HC Deb 20 February 1956 vol 549 cc12-4
12. Mr. Gresham Cooke

asked the Minister of Fuel and Power if he will issue a general direction to the Central Electricity Authority to consult local electricity boards before conceding wage claims.

Mr. Aubrey Jones

No, Sir. Under the Electricity Act, 1947, it is for the Central Electricity Authority and appropriate organisations of workers to establish and maintain machinery for settling terms and conditions of employment. The Authority has in practice consulted with the area boards in this matter, as the Statute requires it to do, and the negotiating machinery established in consequence ensures that the employer's side of the appropriate joint council includes representatives of the areas as well as of the Central Authority.

Mr. Gresham Cooke

Has my right hon. Friend seen the letter from Mr. Randall, Chairman of the London Electricity Board, alleging that local electricity boards are not consulted; that the Central Electricity Authority is one of the ring leaders in the inflationary spiral, and that the wages situation would be much more under control if local electricity boards were consulted?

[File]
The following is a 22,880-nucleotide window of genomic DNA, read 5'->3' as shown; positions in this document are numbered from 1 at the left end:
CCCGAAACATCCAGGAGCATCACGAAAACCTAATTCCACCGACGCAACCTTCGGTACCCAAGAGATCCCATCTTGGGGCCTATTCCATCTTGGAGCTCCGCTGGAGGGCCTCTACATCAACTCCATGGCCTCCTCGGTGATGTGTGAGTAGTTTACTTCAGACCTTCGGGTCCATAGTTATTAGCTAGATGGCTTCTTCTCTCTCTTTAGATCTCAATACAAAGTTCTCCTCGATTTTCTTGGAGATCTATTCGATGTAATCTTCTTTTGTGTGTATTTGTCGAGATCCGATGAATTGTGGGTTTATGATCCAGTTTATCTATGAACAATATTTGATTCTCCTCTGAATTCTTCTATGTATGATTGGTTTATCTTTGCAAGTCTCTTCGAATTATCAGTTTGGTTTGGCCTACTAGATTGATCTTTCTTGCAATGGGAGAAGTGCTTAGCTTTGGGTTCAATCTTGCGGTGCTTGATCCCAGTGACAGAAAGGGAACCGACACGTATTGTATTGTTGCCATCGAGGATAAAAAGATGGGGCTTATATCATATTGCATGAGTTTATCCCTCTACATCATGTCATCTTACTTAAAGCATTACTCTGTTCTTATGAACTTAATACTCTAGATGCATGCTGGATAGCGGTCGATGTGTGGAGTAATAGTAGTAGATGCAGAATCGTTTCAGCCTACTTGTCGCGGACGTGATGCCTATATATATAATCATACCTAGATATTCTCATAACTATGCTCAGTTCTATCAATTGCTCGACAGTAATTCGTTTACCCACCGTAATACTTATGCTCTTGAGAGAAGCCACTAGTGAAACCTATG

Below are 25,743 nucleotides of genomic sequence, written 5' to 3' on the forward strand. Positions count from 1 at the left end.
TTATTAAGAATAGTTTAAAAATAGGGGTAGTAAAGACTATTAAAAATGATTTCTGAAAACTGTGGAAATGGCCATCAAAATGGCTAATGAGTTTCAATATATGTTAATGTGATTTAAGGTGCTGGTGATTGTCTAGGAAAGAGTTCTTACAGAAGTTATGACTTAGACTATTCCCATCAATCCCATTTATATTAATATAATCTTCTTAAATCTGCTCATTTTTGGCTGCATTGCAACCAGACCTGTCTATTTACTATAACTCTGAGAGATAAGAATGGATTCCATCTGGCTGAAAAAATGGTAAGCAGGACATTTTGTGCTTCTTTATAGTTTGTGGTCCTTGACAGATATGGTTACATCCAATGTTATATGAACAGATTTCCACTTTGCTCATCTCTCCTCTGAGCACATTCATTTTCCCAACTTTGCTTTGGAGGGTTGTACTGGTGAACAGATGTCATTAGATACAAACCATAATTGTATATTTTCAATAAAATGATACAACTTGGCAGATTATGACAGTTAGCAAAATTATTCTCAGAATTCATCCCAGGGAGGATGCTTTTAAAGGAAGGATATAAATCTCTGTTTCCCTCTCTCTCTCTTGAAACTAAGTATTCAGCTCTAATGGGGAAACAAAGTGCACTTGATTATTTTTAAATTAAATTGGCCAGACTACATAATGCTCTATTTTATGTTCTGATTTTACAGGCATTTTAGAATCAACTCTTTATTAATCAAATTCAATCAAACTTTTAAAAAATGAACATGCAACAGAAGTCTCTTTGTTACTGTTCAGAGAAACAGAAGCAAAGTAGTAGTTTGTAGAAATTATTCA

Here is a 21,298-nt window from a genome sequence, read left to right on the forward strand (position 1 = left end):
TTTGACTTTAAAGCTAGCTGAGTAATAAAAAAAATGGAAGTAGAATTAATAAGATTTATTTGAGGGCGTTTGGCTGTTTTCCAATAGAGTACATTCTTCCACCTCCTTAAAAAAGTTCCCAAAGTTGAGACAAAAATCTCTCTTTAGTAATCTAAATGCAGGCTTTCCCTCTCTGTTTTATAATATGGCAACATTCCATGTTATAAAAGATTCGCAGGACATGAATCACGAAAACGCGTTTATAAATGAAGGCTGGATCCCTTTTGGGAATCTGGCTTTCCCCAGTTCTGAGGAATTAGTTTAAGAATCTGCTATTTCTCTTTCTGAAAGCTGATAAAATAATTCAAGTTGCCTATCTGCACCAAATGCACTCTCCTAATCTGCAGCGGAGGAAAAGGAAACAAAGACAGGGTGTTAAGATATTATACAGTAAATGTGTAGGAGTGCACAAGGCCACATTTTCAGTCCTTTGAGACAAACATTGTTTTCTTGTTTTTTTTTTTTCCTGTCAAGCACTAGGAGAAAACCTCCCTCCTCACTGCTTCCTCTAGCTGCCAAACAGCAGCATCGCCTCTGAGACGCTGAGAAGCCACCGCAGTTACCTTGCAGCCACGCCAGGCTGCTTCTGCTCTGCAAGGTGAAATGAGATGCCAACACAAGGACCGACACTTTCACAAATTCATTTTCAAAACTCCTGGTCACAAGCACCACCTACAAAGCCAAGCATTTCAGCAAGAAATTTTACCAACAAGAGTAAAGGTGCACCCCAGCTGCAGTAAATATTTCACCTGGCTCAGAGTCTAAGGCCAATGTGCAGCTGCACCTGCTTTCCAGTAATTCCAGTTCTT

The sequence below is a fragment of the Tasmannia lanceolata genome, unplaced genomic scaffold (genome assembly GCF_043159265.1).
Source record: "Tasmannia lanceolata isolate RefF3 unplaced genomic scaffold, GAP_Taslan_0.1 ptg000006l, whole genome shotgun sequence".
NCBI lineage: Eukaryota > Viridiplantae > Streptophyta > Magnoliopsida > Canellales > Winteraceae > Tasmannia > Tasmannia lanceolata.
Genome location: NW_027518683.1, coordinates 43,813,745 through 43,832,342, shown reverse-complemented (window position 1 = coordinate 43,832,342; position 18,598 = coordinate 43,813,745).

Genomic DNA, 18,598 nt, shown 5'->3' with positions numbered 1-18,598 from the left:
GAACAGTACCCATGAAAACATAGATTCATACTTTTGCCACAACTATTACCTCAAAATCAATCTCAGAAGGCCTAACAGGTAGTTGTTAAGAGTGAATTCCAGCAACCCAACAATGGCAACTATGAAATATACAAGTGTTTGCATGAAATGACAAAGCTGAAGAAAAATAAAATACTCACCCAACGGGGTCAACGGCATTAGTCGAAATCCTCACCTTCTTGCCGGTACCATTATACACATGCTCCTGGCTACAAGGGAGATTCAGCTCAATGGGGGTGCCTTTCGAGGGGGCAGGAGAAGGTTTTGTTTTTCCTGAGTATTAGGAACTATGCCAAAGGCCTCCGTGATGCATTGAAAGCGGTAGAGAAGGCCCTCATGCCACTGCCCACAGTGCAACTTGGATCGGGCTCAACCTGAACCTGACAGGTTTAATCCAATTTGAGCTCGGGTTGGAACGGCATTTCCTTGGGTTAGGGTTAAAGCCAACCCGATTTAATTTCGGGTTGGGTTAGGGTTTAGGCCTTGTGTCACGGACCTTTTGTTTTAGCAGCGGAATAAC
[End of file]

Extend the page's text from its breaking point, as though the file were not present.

Mr. Jones

I have seen the correspondence in The Times, and, following that correspondence, I invited Mr. Randall to see me. I asked him the specific question whether or not he thought there was some defect in the existing wage negotiation machinery. He conveyed to me his view that there was no defect. For my part, I accepted that assurance, and I indicated to him my severest displeasure that he should have in the first instance indicated his views in the correspondence columns of The Times rather than directly to me. Further, I cannot but deprecate that differences of views between two appointees of mine should be ventilated in the Press rather than in other ways.

Mr. G. Brown

Will the Minister accept that we on this side support him entirely in the reply he made to Mr. Randall; and will he remind his hon. Friends that any interference in joint negotiating machinery at this time is bound to create the utmost difficulty in industrial relations?

Mr. Jones

I would say to the right hon. Gentleman that the relationship of a Minister with a nationalised undertaking is certainly a rather intangible and delicate one. But one thing I am perfectly certain about, and that is that a Minister ought not, without the gravest possible cause, to interfere in wage negotiations; and he ought not to endeavour to influence a nationalised undertaking either to concessions or to resistance.

Mr. Speaker


Dame Irene Ward

On a point of order, Mr. Speaker. Would it not be possible to say something on Mr. Randall's behalf? [HON. MEMBERS: "No."] It is generally accepted in this House that if someone has a rather strong statement made against him, something should be said for him.

Mr. Speaker

I thought the Question had been completely exhausted. If the hon. Lady has another point to put, I think she ought to put down another Question.